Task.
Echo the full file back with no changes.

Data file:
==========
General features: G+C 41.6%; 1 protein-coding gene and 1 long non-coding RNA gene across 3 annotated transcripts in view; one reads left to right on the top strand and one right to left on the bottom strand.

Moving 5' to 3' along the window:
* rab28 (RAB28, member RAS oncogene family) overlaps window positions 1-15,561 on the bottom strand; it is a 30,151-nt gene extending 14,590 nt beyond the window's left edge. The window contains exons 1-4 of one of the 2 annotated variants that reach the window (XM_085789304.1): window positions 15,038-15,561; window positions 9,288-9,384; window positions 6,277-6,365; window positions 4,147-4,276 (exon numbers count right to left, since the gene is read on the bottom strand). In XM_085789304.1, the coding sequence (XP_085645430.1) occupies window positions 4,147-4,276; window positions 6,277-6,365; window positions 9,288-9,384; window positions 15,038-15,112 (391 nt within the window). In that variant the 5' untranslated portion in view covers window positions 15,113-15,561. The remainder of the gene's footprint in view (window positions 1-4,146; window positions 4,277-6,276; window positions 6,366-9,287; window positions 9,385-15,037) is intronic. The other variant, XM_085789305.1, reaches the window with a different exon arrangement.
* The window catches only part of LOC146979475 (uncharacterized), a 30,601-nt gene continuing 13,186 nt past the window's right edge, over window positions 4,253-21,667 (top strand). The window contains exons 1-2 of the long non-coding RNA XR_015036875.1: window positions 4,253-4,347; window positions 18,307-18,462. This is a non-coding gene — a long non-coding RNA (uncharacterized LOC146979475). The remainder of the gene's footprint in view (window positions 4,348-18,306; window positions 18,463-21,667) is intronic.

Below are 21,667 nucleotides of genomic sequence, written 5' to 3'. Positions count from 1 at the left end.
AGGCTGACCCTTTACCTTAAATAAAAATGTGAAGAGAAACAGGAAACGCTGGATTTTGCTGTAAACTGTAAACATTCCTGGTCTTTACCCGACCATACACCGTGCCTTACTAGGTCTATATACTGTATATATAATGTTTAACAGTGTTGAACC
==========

General features: G+C 41.6%; 1 protein-coding gene and 1 long non-coding RNA gene across 3 annotated transcripts in view; one reads left to right on the top strand and one right to left on the bottom strand.

Moving 5' to 3' along the window:
* rab28 (RAB28, member RAS oncogene family) overlaps window positions 1-15,561 on the bottom strand; it is a 30,151-nt gene extending 14,590 nt beyond the window's left edge. The window contains exons 1-4 of one of the 2 annotated variants that reach the window (XM_085789304.1): window positions 15,038-15,561; window positions 9,288-9,384; window positions 6,277-6,365; window positions 4,147-4,276 (exon numbers count right to left, since the gene is read on the bottom strand). In XM_085789304.1, the coding sequence (XP_085645430.1) occupies window positions 4,147-4,276; window positions 6,277-6,365; window positions 9,288-9,384; window positions 15,038-15,112 (391 nt within the window). In that variant the 5' untranslated portion in view covers window positions 15,113-15,561. The remainder of the gene's footprint in view (window positions 1-4,146; window positions 4,277-6,276; window positions 6,366-9,287; window positions 9,385-15,037) is intronic. The other variant, XM_085789305.1, reaches the window with a different exon arrangement.
* The window catches only part of LOC146979475 (uncharacterized), a 30,601-nt gene continuing 13,186 nt past the window's right edge, over window positions 4,253-21,667 (top strand). The window contains exons 1-2 of the long non-coding RNA XR_015036875.1: window positions 4,253-4,347; window positions 18,307-18,462. This is a non-coding gene — a long non-coding RNA (uncharacterized LOC146979475). The remainder of the gene's footprint in view (window positions 4,348-18,306; window positions 18,463-21,667) is intronic.

Below are 21,667 nucleotides of genomic sequence, written 5' to 3'. Positions count from 1 at the left end.
AGGCTGACCCTTTACCTTAAATAAAAATGTGAAGAGAAACAGGAAACGCTGGATTTTGCTGTAAACTGTAAACATTCCTGGTCTTTACCCGACCATACACCGTGCCTTACTAGGTCTATATACTGTATATATAATGTTTAACAGTGTTGAACC